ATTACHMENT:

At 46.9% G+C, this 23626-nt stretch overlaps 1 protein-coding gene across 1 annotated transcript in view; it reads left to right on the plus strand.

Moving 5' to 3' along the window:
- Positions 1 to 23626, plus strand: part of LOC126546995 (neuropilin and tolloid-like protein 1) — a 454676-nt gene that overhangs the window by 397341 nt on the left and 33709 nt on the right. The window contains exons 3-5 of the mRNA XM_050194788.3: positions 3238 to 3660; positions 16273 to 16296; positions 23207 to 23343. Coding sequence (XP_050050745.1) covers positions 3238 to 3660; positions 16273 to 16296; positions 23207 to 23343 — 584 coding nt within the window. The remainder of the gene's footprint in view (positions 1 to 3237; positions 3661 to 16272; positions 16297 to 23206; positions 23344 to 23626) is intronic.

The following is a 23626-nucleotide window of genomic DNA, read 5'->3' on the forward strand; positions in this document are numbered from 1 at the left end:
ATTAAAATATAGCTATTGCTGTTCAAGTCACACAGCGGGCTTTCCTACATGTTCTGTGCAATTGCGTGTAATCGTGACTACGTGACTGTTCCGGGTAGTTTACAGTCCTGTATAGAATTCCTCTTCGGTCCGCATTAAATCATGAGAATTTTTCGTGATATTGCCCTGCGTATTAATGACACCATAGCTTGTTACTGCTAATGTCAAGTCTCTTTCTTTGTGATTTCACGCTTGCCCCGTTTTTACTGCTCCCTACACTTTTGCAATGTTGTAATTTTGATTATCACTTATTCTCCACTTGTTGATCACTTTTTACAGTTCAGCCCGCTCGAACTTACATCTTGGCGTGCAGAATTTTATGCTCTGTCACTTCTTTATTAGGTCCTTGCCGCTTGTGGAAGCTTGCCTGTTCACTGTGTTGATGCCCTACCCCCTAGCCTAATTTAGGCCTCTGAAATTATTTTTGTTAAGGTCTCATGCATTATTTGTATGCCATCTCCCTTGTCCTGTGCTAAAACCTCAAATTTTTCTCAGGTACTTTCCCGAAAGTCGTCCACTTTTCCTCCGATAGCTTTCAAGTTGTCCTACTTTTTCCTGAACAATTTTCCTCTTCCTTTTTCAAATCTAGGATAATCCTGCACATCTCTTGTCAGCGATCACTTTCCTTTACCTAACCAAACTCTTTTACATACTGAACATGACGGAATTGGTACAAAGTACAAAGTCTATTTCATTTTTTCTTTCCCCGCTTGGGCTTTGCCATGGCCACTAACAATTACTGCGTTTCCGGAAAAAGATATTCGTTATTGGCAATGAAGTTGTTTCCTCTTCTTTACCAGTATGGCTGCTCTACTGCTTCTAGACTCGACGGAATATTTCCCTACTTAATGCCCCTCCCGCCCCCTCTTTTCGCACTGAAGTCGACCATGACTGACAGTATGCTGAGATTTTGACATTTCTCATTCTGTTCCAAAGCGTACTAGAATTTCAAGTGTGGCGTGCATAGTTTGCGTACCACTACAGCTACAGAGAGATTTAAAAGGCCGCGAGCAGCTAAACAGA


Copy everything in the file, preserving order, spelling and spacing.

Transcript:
At 46.9% G+C, this 23626-nt stretch overlaps 1 protein-coding gene across 1 annotated transcript in view; it reads left to right on the plus strand.

Moving 5' to 3' along the window:
- Positions 1 to 23626, plus strand: part of LOC126546995 (neuropilin and tolloid-like protein 1) — a 454676-nt gene that overhangs the window by 397341 nt on the left and 33709 nt on the right. The window contains exons 3-5 of the mRNA XM_050194788.3: positions 3238 to 3660; positions 16273 to 16296; positions 23207 to 23343. Coding sequence (XP_050050745.1) covers positions 3238 to 3660; positions 16273 to 16296; positions 23207 to 23343 — 584 coding nt within the window. The remainder of the gene's footprint in view (positions 1 to 3237; positions 3661 to 16272; positions 16297 to 23206; positions 23344 to 23626) is intronic.

The following is a 23626-nucleotide window of genomic DNA, read 5'->3' on the forward strand; positions in this document are numbered from 1 at the left end:
ATTAAAATATAGCTATTGCTGTTCAAGTCACACAGCGGGCTTTCCTACATGTTCTGTGCAATTGCGTGTAATCGTGACTACGTGACTGTTCCGGGTAGTTTACAGTCCTGTATAGAATTCCTCTTCGGTCCGCATTAAATCATGAGAATTTTTCGTGATATTGCCCTGCGTATTAATGACACCATAGCTTGTTACTGCTAATGTCAAGTCTCTTTCTTTGTGATTTCACGCTTGCCCCGTTTTTACTGCTCCCTACACTTTTGCAATGTTGTAATTTTGATTATCACTTATTCTCCACTTGTTGATCACTTTTTACAGTTCAGCCCGCTCGAACTTACATCTTGGCGTGCAGAATTTTATGCTCTGTCACTTCTTTATTAGGTCCTTGCCGCTTGTGGAAGCTTGCCTGTTCACTGTGTTGATGCCCTACCCCCTAGCCTAATTTAGGCCTCTGAAATTATTTTTGTTAAGGTCTCATGCATTATTTGTATGCCATCTCCCTTGTCCTGTGCTAAAACCTCAAATTTTTCTCAGGTACTTTCCCGAAAGTCGTCCACTTTTCCTCCGATAGCTTTCAAGTTGTCCTACTTTTTCCTGAACAATTTTCCTCTTCCTTTTTCAAATCTAGGATAATCCTGCACATCTCTTGTCAGCGATCACTTTCCTTTACCTAACCAAACTCTTTTACATACTGAACATGACGGAATTGGTACAAAGTACAAAGTCTATTTCATTTTTTCTTTCCCCGCTTGGGCTTTGCCATGGCCACTAACAATTACTGCGTTTCCGGAAAAAGATATTCGTTATTGGCAATGAAGTTGTTTCCTCTTCTTTACCAGTATGGCTGCTCTACTGCTTCTAGACTCGACGGAATATTTCCCTACTTAATGCCCCTCCCGCCCCCTCTTTTCGCACTGAAGTCGACCATGACTGACAGTATGCTGAGATTTTGACATTTCTCATTCTGTTCCAAAGCGTACTAGAATTTCAAGTGTGGCGTGCATAGTTTGCGTACCACTACAGCTACAGAGAGATTTAAAAGGCCGCGAGCAGCTAAACAGA